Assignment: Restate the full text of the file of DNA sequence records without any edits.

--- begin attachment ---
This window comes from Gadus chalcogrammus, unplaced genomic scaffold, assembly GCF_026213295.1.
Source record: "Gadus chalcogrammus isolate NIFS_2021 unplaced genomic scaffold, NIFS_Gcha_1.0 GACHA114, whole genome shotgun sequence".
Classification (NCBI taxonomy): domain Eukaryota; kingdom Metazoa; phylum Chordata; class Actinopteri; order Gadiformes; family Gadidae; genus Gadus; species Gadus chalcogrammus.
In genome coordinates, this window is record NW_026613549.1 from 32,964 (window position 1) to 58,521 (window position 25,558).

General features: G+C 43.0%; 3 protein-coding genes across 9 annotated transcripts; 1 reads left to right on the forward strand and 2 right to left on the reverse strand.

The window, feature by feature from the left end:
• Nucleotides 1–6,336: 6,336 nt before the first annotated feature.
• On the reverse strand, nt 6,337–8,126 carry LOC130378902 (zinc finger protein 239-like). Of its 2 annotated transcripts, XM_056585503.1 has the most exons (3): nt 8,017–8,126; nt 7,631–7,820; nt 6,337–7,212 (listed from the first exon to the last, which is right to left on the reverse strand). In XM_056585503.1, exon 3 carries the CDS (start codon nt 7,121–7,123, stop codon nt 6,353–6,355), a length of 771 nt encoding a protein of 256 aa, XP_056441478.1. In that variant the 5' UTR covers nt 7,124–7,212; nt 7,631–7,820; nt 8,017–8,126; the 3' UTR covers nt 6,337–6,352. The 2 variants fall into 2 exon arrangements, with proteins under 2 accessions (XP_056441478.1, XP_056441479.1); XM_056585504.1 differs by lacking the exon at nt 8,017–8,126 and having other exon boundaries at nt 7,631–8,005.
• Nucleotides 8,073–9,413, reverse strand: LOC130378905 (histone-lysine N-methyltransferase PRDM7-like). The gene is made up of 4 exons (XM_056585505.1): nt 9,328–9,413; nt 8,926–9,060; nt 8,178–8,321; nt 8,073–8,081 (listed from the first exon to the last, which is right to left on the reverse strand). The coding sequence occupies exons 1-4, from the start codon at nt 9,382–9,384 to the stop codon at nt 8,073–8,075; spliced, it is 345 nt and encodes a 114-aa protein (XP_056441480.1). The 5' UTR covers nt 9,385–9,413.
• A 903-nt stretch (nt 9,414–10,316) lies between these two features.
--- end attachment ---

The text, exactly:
This window comes from Gadus chalcogrammus, unplaced genomic scaffold, assembly GCF_026213295.1.
Source record: "Gadus chalcogrammus isolate NIFS_2021 unplaced genomic scaffold, NIFS_Gcha_1.0 GACHA114, whole genome shotgun sequence".
Classification (NCBI taxonomy): domain Eukaryota; kingdom Metazoa; phylum Chordata; class Actinopteri; order Gadiformes; family Gadidae; genus Gadus; species Gadus chalcogrammus.
In genome coordinates, this window is record NW_026613549.1 from 32,964 (window position 1) to 58,521 (window position 25,558).

General features: G+C 43.0%; 3 protein-coding genes across 9 annotated transcripts; 1 reads left to right on the forward strand and 2 right to left on the reverse strand.

The window, feature by feature from the left end:
• Nucleotides 1–6,336: 6,336 nt before the first annotated feature.
• On the reverse strand, nt 6,337–8,126 carry LOC130378902 (zinc finger protein 239-like). Of its 2 annotated transcripts, XM_056585503.1 has the most exons (3): nt 8,017–8,126; nt 7,631–7,820; nt 6,337–7,212 (listed from the first exon to the last, which is right to left on the reverse strand). In XM_056585503.1, exon 3 carries the CDS (start codon nt 7,121–7,123, stop codon nt 6,353–6,355), a length of 771 nt encoding a protein of 256 aa, XP_056441478.1. In that variant the 5' UTR covers nt 7,124–7,212; nt 7,631–7,820; nt 8,017–8,126; the 3' UTR covers nt 6,337–6,352. The 2 variants fall into 2 exon arrangements, with proteins under 2 accessions (XP_056441478.1, XP_056441479.1); XM_056585504.1 differs by lacking the exon at nt 8,017–8,126 and having other exon boundaries at nt 7,631–8,005.
• Nucleotides 8,073–9,413, reverse strand: LOC130378905 (histone-lysine N-methyltransferase PRDM7-like). The gene is made up of 4 exons (XM_056585505.1): nt 9,328–9,413; nt 8,926–9,060; nt 8,178–8,321; nt 8,073–8,081 (listed from the first exon to the last, which is right to left on the reverse strand). The coding sequence occupies exons 1-4, from the start codon at nt 9,382–9,384 to the stop codon at nt 8,073–8,075; spliced, it is 345 nt and encodes a 114-aa protein (XP_056441480.1). The 5' UTR covers nt 9,385–9,413.
• A 903-nt stretch (nt 9,414–10,316) lies between these two features.